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Mental Health Awareness Week

Mothers’ Union Mends Mental Health

10 May 2021

Lockdowns are tough. Prolonged separation is hard. The increased lifestyle restrictions of the last year presented new and unwanted challenges for many. Within the stay-at-home environment there have been the undesirable tests of loneliness, isolation and boredom, on top of the normal stresses of day-to-day life.

On the other side of the coin, whilst schools were closed, large numbers of families found themselves in crowded homes, with little personal space. Homeschooling and extra childcare brought changes to routines, disruptions to established working patterns and stress inducing situations.

The Rise of Mental Well-Being

Looking after one’s mindset and overall mental well-being had actually been coming to prominence before the pandemic, pushed by the persistence of lifestyle gurus on fitness programmes and the take off of mindfulness apps. Now though, it has notably risen to top of many people’s personal agendas.

Whilst many of us have felt community togetherness has increased over the last year, not all have been able to benefit from these positive changes due to persistent problems with their mental well-being.

This Mental Health Awareness Week, Mothers’ Union is reassuring members, supporters and friends of the movement that it is there for them, through the hard times and the good. As a movement embedded at community level, we know that we can get involved with projects at both the individual and societal levels.

What’s This Week All About?

Mental Health Awareness Week is an opportunity for people to talk about all aspects of mental health, with a focus on providing help and advice. This year, the theme is ‘nature’ and the idea is for people to notice nature around them and try to make a habit of connecting to nature every day.

The Mental Health Foundation recommends the following activities:

  • Stop to listen to the birdsong
  • Smell the freshly cut grass or air just after rain
  • Take care of a house plant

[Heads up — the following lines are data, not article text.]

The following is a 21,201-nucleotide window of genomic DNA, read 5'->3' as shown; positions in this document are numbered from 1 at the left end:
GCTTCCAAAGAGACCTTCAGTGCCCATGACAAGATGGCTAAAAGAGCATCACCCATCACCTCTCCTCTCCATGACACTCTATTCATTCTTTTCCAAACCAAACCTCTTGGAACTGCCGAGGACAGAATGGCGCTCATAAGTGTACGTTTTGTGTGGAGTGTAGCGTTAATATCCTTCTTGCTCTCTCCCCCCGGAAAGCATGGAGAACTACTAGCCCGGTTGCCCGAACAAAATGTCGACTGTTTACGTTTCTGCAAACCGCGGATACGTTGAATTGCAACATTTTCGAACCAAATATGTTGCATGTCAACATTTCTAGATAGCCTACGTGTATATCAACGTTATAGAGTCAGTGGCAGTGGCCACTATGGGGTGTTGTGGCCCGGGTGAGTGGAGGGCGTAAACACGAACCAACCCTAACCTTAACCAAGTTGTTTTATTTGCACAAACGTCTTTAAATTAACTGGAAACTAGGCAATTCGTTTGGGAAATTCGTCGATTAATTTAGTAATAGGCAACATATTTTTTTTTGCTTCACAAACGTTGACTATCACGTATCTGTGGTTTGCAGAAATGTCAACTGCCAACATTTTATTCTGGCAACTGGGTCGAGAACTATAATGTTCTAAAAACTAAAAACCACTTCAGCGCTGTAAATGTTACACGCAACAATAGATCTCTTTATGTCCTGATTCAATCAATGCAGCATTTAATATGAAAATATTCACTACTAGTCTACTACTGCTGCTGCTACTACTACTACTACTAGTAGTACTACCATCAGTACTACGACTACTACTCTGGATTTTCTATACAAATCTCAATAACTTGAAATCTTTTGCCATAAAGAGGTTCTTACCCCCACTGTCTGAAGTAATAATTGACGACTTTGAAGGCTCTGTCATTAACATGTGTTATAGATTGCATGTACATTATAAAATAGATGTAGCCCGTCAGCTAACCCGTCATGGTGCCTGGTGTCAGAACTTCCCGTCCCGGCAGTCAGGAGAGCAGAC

• Notice any trees, flowers or animals when out walking
  • Take a moment to appreciate the connections between the natural and the human world, how each depend on each other

Mothers’ Union heartily recommends connecting with nature in these ways. Yet these are on an individual, and perhaps personal level. Fortunately, as a movement Mothers’ Union is able to mobilize resources to provide substantial action on a larger scale to deliver optimal outcomes for great numbers of people. Take what is happening in Kenya, for example.

Our Programme in Kenya

In Kenya, a mental health programme is being established to promote mental well-being and better relationships within the family and society. The objectives include:

  • Providing the capacity to address mental health issues, ensuring the identification and capacity building to support people suffering from mental health problems.
  • Raising awareness on mental health issues and identification of these across all groups of people (men, women, youth and children).
  • Handling of cases of mental health problems through the church. This includes the actual counselling or psychological first aid to those suffering from the mental health problems.

These objectives will be achieved through sustained action involving co-ordinated messaging in the church and community i.e. social media, seminars/webinars and pulpit messages. The beneficiaries will include congregants as well as other non-congregant community members.

What is demonstrated here is that Mothers’ Union is in a position to both promote well-being through encouragement, and instigate lasting change through the use of programmes. It is this dual-pronged approach that makes our work to end violence, poverty and inequality so exhilarating.





Cover photo by Jeremy Perkins on Unsplash